After a Suicide Attempt: How to Support Your Child and Help Them Heal
**This blog post was updated on September 23, 2021.**
Navigating the days and weeks after your child’s suicide attempt isn’t easy. Your entire family is affected, and most of all, your child will need all the support you can give. Feelings of guilt, shame, anger, sadness, and shock are all common. But no matter how dark things may seem right now, try to remember that hope and recovery are possible.
In this blog post, we’ll walk you through some of the most important things you can do to help support your child and help them heal. At the bottom of this page, you’ll also find links to organizations that can help guide you through this difficult time.
Get Them Professional Help
The most important thing you should do is get your child in to see your family doctor, a psychiatrist, or a psychologist. School counselors may also be an additional resource. Oftentimes, major depressive disorder can be the driving cause of suicidal ideation, so treating the underlying cause is crucial. According to the American Foundation for Suicide Prevention, therapy and medication are two options that may provide help. Therapy in particular can teach your child healthy coping skills when they feel distress or emotional pain in the future.
Talk with your child and listen to everything they want to share about what’s happened. This includes things like how they feel now, how they felt before, and why they felt unable to come to you when they were struggling.
Remember, you don’t have to understand everything to listen and support. Even if you don’t know what to say or how to respond, giving your child all of your attention and support can mean the world. Tell your child you love them and are here for them — no matter what.
Avoid saying things like:
- How could you do this to me?
- Why have you done this?
- Your life isn’t that bad
- How could you be so selfish
- Other people have it so much worse
Create a Healthy Space to Heal
Addressing any underlying mental health concerns like depression will underscore everything your family does to help your child right now. But there are also small things you can do to assist in their recovery. Make sure they are eating regularly, and provide healthy, nourishing foods. Encourage them to engage in physical activity they enjoy. If they’ve been prescribed any medication by a medical professional, ensure they don’t miss a dose.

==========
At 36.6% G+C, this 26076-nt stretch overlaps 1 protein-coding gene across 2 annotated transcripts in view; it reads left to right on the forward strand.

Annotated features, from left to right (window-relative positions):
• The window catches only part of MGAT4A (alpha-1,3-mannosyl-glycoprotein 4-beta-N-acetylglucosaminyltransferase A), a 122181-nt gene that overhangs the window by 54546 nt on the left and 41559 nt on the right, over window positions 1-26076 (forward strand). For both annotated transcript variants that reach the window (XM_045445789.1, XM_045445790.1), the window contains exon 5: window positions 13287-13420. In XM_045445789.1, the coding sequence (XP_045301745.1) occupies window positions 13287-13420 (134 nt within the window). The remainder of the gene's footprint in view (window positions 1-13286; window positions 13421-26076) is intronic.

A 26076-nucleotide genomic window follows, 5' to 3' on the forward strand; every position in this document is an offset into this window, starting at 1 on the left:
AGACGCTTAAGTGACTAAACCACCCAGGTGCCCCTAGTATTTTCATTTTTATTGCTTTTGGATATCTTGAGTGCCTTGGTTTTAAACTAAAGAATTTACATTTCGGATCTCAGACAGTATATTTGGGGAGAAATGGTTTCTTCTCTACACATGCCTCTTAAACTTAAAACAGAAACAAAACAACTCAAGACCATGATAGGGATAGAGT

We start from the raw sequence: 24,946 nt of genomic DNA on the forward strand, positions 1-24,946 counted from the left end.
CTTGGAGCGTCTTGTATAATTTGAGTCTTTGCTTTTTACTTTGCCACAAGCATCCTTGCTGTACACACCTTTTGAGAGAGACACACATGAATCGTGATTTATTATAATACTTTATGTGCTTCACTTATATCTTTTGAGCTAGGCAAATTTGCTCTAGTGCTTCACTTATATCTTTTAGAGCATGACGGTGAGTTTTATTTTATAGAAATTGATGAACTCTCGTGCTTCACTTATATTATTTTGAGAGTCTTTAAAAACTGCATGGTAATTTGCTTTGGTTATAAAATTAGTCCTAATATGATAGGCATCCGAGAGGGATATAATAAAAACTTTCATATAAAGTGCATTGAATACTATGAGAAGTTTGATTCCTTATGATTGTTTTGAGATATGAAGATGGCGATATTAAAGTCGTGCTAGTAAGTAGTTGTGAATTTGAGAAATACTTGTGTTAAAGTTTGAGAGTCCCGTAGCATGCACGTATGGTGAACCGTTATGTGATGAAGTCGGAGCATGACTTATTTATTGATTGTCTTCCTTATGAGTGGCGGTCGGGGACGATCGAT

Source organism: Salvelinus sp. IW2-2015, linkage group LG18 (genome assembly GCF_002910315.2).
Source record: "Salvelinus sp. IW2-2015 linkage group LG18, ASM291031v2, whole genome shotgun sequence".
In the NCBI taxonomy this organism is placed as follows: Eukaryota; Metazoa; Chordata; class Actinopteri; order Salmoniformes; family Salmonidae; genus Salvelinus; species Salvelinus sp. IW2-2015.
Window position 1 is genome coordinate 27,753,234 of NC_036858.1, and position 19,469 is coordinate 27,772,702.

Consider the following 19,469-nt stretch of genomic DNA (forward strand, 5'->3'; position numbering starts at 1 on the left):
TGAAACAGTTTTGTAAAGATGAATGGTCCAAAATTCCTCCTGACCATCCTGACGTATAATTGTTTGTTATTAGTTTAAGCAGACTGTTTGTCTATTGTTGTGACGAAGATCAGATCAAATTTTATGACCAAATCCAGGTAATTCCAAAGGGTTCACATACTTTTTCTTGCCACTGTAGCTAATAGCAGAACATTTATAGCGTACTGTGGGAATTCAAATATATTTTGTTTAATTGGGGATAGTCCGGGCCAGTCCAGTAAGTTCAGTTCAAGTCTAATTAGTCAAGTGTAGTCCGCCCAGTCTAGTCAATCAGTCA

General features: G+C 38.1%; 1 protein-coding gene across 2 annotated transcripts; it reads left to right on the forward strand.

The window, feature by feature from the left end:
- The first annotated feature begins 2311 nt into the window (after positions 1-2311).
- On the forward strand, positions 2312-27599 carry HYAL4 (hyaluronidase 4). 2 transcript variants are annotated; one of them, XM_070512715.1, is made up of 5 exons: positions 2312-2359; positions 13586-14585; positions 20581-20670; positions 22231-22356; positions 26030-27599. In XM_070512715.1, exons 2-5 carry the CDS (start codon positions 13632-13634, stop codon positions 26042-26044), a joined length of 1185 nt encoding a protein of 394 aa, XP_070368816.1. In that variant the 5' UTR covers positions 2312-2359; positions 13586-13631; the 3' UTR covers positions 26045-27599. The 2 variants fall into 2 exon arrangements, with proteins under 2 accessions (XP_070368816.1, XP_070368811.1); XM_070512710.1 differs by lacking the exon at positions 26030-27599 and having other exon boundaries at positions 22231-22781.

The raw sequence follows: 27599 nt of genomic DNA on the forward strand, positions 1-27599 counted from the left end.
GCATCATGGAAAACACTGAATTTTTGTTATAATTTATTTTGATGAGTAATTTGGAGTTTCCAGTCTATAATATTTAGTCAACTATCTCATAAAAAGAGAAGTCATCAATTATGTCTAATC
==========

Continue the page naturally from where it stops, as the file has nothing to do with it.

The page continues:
Make a Safety Plan Together
A safety plan is a written document that your child and family can turn to in times of suicidal crisis. It provides immediate information that could possibly save their life. This template is a good place to start, and we recommend sitting down together to fill it out. Safety plans include:
- Friends and family your child can contact if they’re feeling suicidal
- Reasons to keep living
- Tried and true coping strategies
- Emergency contact numbers of doctors and nearby hospitals
- Feelings, situations, and activities that may trigger suicidal ideation
Acknowledge Your Feelings
As you work to help support your child through this stressful and scary time, remember to take care of yourself, as well. What you’re going through is one of the hardest things a parent can deal with. You may feel alone, guilty, frightened, angry, or any combination of these and more. Talking to a trusted friend, finding a support group, or trying therapy can all help you stay resilient. You can’t pour from an empty well, and right now your child needs you more than ever.
Reduce Risks at Home
Helping to protect your child from another suicide attempt is incredibly important. Research shows that of individuals who die by suicide, 80% had an attempt within the previous year. Consider removing all weapons from the home — especially guns. Lock up any medicines that have the potential to be used for an overdose. Try to keep substances like alcohol and drugs away from your child, as well. Being intoxicated can exacerbate feelings of hopelessness and despair.
Know the Warning Signs of a Suicide Attempt
Familiarize yourself with all of the different potential red flags of suicidal thinking. The earlier you may notice a change, the quicker you can intervene and get your child help.
- Talking about or preoccupation with death or suicide
- Withdrawal from family and friends
- Changes in sleeping and eating patterns
- Giving away possessions
- Loss of interest in hobbies and activities
- Alcohol/drug use
- Declining school performance
- Talking about being a burden
- A very sudden switch to a positive mood
There are many nonprofits and organizations dedicated to helping families and individuals affected by a suicide attempt, including:
Bark is a comprehensive online safety solution that empowers families to monitor content, manage screen time, and filter websites to help protect their kids online. Our mission is to give parents and guardians the tools they need to raise kids in the digital age.